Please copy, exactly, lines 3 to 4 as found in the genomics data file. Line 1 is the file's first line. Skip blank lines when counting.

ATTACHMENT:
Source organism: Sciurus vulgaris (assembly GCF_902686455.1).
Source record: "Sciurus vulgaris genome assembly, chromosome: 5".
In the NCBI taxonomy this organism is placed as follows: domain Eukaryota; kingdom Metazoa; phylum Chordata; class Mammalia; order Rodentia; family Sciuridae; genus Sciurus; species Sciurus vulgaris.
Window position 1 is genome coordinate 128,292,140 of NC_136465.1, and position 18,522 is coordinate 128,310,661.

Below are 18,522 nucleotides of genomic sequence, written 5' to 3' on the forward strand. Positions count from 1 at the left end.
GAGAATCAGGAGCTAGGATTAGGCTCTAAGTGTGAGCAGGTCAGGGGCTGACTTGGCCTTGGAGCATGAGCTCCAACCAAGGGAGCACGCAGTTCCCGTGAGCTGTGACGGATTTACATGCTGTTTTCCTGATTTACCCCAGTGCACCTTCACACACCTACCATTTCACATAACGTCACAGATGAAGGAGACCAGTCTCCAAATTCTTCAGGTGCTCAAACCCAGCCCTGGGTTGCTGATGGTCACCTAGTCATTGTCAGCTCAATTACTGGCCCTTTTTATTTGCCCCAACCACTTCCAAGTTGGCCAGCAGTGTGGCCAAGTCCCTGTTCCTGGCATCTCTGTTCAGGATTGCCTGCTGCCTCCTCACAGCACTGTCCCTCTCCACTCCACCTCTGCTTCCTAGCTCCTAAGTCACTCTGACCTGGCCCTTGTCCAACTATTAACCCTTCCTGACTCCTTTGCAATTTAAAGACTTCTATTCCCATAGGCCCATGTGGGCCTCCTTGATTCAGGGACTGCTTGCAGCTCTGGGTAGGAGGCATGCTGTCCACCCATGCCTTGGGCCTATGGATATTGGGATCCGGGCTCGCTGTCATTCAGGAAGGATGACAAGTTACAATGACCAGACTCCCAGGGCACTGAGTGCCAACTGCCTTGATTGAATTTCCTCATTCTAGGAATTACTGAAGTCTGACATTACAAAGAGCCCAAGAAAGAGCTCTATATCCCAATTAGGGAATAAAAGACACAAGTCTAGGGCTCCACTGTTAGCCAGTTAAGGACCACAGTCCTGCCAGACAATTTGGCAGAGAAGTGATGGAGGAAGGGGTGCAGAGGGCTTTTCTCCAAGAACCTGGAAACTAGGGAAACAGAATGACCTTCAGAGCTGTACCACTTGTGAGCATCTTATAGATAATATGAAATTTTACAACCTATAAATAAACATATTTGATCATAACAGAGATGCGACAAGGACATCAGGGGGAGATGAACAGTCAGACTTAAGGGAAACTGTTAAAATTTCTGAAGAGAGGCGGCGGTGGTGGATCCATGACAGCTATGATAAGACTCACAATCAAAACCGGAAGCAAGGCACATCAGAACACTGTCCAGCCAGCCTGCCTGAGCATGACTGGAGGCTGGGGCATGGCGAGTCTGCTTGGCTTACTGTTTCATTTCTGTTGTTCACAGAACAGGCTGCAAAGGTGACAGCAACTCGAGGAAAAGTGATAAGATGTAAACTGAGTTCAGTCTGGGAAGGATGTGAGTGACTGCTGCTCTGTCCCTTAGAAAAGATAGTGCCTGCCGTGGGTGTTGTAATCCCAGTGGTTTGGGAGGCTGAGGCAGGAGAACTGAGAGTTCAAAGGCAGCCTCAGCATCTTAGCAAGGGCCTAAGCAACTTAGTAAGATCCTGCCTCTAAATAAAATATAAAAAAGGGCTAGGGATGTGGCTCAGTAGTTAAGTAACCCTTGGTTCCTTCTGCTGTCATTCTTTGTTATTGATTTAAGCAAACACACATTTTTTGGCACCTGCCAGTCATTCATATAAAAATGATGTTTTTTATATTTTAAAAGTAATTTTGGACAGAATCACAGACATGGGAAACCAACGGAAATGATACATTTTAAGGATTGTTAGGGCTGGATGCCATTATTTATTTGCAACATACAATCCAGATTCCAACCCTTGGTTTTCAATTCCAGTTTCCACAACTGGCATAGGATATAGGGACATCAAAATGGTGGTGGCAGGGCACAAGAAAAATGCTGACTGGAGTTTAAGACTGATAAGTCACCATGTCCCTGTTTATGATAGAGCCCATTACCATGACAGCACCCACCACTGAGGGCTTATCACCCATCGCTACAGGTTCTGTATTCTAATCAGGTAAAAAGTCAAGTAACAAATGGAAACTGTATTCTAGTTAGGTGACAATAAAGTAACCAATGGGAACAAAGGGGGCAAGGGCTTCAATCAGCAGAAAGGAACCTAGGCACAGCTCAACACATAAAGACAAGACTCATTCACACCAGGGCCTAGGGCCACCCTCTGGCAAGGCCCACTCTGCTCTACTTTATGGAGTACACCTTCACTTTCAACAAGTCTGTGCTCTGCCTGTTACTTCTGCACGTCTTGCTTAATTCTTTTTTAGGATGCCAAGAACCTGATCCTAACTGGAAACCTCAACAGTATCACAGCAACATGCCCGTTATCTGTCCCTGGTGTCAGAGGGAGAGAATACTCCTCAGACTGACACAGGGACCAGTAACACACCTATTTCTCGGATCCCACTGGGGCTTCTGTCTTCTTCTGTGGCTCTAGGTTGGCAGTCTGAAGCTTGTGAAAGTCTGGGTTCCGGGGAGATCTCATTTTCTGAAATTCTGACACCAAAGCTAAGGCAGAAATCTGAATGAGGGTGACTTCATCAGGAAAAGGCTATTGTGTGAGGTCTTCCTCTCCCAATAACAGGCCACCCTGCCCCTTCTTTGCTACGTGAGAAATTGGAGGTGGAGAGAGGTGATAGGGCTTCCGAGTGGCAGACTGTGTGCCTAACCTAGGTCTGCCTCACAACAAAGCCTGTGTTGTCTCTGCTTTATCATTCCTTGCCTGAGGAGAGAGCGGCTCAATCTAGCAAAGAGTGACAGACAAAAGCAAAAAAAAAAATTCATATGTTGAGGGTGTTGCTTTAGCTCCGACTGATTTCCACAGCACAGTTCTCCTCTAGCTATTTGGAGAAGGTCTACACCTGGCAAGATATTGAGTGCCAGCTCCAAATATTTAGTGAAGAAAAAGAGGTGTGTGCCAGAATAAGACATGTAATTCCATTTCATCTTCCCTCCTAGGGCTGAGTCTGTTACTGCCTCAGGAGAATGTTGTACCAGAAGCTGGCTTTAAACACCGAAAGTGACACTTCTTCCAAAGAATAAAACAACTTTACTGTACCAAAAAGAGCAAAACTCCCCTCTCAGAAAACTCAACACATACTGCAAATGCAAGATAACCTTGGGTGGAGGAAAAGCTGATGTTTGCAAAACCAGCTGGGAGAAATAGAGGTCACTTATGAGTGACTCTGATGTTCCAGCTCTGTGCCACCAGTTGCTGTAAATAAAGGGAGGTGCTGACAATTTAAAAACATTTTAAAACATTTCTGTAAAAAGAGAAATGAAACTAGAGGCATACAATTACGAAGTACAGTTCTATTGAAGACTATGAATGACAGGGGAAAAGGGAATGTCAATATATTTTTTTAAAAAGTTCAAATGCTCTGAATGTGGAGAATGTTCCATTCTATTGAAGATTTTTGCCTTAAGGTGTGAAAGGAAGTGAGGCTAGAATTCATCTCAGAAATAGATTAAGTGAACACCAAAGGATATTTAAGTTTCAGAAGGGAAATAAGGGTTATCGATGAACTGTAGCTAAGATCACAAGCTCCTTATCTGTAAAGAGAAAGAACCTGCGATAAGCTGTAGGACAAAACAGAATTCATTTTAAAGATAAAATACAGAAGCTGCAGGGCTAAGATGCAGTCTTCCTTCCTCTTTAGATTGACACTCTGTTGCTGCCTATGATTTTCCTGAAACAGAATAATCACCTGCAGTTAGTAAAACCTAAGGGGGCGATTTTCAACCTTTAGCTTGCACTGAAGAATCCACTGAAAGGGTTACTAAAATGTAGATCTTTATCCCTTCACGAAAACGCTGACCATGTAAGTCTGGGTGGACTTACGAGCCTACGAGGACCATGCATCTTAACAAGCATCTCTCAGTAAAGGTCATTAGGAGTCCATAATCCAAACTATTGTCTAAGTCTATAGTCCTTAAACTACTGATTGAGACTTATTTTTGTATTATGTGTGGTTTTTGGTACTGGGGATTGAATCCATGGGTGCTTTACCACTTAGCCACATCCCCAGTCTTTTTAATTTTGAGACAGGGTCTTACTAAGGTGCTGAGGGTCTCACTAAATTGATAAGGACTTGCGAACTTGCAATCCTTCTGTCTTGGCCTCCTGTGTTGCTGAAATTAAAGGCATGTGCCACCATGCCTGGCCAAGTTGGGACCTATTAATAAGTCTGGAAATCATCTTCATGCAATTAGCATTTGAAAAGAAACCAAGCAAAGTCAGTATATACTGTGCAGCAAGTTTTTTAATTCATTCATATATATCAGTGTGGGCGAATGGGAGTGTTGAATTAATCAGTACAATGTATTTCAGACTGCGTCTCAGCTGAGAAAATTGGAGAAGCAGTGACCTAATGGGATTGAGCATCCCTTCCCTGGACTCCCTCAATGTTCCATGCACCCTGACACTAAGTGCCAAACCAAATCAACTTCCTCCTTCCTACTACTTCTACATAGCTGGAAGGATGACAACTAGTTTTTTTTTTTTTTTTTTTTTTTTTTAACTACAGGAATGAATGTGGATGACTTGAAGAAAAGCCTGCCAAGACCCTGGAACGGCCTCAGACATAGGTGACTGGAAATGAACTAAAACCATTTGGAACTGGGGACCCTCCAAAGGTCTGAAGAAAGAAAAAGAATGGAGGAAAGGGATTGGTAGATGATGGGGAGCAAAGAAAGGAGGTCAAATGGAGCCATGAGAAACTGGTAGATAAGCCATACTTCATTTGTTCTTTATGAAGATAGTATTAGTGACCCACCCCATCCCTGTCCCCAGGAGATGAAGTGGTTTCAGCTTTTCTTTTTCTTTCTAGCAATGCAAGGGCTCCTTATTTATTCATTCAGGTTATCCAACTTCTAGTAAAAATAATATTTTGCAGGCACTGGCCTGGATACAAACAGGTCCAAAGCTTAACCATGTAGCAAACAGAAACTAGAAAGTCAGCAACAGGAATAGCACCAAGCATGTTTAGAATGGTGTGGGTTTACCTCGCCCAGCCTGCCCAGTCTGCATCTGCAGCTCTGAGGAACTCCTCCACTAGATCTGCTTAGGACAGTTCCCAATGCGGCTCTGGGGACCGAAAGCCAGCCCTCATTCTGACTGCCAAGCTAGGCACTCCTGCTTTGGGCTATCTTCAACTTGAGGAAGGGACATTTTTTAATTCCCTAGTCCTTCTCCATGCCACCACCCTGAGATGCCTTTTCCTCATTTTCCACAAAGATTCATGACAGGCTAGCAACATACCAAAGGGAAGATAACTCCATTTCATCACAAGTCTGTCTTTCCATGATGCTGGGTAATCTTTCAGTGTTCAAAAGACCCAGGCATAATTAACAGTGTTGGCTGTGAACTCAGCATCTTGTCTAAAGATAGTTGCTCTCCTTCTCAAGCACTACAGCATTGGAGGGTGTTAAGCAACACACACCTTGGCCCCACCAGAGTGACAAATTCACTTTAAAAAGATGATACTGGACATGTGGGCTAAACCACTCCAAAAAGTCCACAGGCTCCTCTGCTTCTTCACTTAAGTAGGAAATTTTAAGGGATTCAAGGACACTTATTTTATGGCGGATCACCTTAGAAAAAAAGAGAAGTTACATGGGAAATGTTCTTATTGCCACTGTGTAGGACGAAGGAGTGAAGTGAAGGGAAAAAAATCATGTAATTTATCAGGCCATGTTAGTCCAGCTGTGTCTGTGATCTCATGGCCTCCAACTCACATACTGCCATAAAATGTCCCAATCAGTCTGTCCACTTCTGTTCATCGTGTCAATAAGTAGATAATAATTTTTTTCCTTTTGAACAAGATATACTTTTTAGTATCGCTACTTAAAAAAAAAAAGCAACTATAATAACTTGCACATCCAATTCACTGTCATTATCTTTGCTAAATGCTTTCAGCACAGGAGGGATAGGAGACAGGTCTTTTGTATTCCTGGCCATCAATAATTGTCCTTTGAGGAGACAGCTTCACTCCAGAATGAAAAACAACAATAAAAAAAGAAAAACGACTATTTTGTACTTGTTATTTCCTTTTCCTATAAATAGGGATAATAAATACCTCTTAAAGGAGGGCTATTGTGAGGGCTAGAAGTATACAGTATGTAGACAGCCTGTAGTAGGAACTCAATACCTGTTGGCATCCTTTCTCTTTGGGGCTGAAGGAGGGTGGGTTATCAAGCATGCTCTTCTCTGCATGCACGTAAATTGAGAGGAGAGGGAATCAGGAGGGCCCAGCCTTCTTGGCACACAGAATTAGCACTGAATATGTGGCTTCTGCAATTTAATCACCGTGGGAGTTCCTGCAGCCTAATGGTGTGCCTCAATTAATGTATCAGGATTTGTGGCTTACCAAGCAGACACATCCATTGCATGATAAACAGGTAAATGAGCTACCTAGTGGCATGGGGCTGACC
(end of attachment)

In the NCBI taxonomy this organism is placed as follows: domain Eukaryota; kingdom Metazoa; phylum Chordata; class Mammalia; order Rodentia; family Sciuridae; genus Sciurus; species Sciurus vulgaris.
Window position 1 is genome coordinate 128,292,140 of NC_136465.1, and position 18,522 is coordinate 128,310,661.